Cold snaps, an accelerating switch in drilling targets to chase high oil prices and strong demand by Alberta thermal bitumen extraction projects are deflating Canada’s share in the North American natural gas surplus.
January withdrawals from Canadian gas storage jumped this year by a national total of 12% from the anemic levels of a warmer first month of 2010, calculates FirstEnergy Capital Corp., a Calgary-based investment house.
The draw on gas inventories during the first month of 2011 was up by an estimated 25.6 Bcf, or 34%, in Western Canada, where the population is shivering through repeated invasions by cold fronts while growing oilsands production approaches 1.5 million b/d. Since peaking near capacity at about 775 Bcf last October, total Canadian gas in storage has dropped by 40% to 455 Bcf.
Northern Alberta bitumen operations use an average of about 1 Mcf of gas per barrel of oil output. Open-pit mines operate at the low end of the energy consumption scale, but faster growing in-situ underground extraction with steam injections is burning up to twice as much fuel. In the current trading range of US$85-95/bbl, oil prices are 50-100% higher than estimated in-situ bitumen production costs for a wide range of projects.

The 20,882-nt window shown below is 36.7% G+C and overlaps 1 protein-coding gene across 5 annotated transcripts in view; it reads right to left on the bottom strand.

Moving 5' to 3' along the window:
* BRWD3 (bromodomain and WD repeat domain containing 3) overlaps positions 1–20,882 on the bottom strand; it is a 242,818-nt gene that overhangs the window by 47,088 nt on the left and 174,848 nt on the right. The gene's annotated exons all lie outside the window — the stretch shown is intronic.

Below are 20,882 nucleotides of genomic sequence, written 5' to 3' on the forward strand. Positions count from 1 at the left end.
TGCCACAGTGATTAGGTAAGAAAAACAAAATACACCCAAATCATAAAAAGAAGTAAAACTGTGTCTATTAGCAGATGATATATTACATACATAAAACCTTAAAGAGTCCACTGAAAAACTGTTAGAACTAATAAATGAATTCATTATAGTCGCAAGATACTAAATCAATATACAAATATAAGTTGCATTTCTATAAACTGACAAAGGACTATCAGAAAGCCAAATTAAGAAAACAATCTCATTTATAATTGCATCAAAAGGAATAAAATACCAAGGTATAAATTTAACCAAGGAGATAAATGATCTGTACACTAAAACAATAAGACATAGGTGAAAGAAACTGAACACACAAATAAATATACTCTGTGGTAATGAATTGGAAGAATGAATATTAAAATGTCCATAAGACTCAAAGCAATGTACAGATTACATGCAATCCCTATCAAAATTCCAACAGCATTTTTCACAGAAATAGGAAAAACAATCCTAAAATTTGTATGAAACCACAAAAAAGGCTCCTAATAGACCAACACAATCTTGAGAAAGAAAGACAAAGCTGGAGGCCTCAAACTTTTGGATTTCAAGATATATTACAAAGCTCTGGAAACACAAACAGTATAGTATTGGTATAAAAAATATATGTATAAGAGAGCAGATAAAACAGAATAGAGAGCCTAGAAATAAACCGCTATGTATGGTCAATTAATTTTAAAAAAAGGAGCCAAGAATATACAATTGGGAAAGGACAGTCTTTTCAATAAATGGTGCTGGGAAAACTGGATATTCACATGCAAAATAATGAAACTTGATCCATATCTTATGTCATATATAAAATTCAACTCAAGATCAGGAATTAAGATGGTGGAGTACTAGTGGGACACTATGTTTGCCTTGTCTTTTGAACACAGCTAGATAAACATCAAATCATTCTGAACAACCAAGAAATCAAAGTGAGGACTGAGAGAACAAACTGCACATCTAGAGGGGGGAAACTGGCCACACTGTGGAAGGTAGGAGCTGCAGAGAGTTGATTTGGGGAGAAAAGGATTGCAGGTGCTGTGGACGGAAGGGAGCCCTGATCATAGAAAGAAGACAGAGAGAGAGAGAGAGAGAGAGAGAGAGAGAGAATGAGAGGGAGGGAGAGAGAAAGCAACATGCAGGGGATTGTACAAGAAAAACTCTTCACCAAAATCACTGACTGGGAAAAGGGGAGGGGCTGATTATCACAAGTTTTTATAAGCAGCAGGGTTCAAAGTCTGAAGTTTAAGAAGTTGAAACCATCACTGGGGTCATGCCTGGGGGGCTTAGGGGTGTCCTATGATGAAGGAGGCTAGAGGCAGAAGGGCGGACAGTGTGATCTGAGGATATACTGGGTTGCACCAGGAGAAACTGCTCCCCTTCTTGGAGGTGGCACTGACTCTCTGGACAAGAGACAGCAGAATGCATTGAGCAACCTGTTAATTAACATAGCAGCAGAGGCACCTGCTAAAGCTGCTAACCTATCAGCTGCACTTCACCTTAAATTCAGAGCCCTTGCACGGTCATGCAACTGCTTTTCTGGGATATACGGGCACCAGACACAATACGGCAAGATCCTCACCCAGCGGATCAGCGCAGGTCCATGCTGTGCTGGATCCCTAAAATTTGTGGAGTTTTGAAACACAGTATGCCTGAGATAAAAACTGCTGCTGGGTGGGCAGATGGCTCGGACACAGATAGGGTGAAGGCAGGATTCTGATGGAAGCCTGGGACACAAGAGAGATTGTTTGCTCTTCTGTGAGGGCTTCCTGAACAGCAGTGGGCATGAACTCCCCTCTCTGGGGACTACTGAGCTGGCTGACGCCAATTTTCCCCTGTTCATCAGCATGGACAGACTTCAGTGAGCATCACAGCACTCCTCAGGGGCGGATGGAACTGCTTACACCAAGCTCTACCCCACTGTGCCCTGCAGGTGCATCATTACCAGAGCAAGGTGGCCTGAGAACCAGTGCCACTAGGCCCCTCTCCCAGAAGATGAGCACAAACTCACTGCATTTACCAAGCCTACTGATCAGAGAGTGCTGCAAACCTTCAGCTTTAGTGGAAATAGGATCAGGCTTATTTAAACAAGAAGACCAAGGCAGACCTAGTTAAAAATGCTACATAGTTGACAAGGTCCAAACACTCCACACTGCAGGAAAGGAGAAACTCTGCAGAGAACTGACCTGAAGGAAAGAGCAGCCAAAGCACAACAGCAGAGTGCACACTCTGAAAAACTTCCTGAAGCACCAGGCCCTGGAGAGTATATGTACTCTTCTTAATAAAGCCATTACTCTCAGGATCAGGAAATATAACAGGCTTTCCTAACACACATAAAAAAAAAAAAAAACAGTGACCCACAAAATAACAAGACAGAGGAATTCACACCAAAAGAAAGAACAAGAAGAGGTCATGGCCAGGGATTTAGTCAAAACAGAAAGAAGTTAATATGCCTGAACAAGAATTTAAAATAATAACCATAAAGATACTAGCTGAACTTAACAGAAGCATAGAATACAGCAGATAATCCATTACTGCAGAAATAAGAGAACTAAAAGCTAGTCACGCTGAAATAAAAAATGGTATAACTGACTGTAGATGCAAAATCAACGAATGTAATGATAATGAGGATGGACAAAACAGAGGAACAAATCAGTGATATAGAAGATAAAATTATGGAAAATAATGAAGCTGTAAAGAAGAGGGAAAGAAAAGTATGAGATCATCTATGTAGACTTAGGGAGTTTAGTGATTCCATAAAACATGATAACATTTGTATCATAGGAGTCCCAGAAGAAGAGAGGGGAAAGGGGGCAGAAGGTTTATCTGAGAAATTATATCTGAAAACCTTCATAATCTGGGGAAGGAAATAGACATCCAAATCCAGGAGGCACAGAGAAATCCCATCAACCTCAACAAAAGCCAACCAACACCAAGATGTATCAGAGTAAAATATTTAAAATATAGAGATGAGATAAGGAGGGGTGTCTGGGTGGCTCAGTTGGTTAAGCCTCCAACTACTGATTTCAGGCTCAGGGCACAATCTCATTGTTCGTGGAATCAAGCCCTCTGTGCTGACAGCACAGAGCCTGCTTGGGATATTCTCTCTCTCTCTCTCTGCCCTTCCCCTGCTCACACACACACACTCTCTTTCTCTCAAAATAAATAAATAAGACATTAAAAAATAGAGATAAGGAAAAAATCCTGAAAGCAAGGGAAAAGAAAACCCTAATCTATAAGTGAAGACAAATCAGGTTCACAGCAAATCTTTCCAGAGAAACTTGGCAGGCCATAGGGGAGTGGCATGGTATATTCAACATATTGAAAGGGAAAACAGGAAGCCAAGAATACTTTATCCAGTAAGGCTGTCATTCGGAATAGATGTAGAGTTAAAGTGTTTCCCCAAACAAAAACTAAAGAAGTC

The 50% drop in Canadian gas into the range of $3.50-4.00/MMBtu over the past two years has reduced a major oil sands production cost, spurring the resurrection of developments that were deferred during the 2008-2009 global economic slump.
“We have been impressed by Canadian natural gas demand over the past few months, with November, December and January all outperforming year-ago levels,” FirstEnergy said in a research note. “We have been especially impressed by Alberta natural gas demand this heating season, with January up by around 675 MMcf/d, or 17%” following increases of 18.6% in November and 5.6% in December.
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